How Inventions Change History: Cotton Gin Expanded Slavery

Founding Fathers George Washington and Thomas Jefferson, pricked by conscience as they did not advocate the abolition of slavery in a country founded on the concept of individual freedom, engaged in wishful thinking when they predicted that slavery would end naturally in the early 1800s and save the union. They did not anticipate Eli Whitney‘s invention of the cotton gin (short for engine) in the 1790s — a fast and efficient way to clean and produce cotton for sale. It made cotton king, exceeding the value of every other American exports combined. After the invention, the demand for slaves grew exponentially: many more were needed to plant and harvest King Cotton. In 1790, the US census counted nearly 700,000 slaves. By 1810, two years after the slave trade was banned in the US, the number had shot up to more than a million. And by the beginning of the civil war in 1860, there were nearly four million slaves in the US.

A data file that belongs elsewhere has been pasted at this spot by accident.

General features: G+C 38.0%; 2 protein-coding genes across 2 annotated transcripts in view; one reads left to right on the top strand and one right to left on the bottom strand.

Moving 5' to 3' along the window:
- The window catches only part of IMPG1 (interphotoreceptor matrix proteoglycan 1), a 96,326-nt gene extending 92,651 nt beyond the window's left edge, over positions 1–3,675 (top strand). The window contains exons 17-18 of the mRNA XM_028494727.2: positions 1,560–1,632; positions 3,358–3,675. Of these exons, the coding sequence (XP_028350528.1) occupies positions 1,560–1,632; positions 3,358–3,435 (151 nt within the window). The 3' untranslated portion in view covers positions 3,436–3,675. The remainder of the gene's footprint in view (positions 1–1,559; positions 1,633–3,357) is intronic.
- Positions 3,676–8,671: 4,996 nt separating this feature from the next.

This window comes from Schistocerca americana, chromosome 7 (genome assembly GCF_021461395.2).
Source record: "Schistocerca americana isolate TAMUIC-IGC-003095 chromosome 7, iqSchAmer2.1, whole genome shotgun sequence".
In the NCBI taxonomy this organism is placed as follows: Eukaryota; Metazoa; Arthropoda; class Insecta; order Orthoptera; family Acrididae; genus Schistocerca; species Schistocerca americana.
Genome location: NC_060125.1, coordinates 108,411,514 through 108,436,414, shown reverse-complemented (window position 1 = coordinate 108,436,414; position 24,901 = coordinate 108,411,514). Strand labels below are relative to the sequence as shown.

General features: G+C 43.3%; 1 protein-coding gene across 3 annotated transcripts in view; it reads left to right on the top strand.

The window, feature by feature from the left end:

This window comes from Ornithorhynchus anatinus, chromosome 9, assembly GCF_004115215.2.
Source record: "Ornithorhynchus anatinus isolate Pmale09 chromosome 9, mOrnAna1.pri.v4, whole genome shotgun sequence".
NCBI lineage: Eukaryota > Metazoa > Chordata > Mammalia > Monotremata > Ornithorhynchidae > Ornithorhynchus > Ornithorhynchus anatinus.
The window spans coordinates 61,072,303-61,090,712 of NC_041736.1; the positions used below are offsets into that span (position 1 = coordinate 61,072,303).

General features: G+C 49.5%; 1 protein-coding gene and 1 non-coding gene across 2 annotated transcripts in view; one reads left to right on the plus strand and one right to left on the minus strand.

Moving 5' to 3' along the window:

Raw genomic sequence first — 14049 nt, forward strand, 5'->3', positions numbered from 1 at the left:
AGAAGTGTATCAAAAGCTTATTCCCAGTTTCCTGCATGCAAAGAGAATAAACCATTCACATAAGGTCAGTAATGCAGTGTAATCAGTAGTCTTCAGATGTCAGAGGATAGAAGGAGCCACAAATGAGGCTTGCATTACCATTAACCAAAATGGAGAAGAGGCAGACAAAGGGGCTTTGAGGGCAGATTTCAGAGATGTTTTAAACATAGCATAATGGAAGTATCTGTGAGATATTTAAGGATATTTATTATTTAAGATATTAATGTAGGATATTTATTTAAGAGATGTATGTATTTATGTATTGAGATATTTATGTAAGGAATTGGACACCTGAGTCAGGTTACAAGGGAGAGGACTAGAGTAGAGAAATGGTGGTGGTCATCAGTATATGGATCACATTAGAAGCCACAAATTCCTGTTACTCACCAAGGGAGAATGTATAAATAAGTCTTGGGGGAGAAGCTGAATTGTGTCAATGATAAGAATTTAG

“Invented in 1793, the cotton gin changed history for good and bad. By allowing one field hand to do the work of 10, it powered a new industry that brought wealth and power to the American South — but, tragically, it also multiplied and prolonged the use of slave labor. Kenneth C. Davis lauds innovation, while warning us of unintended consequences.”

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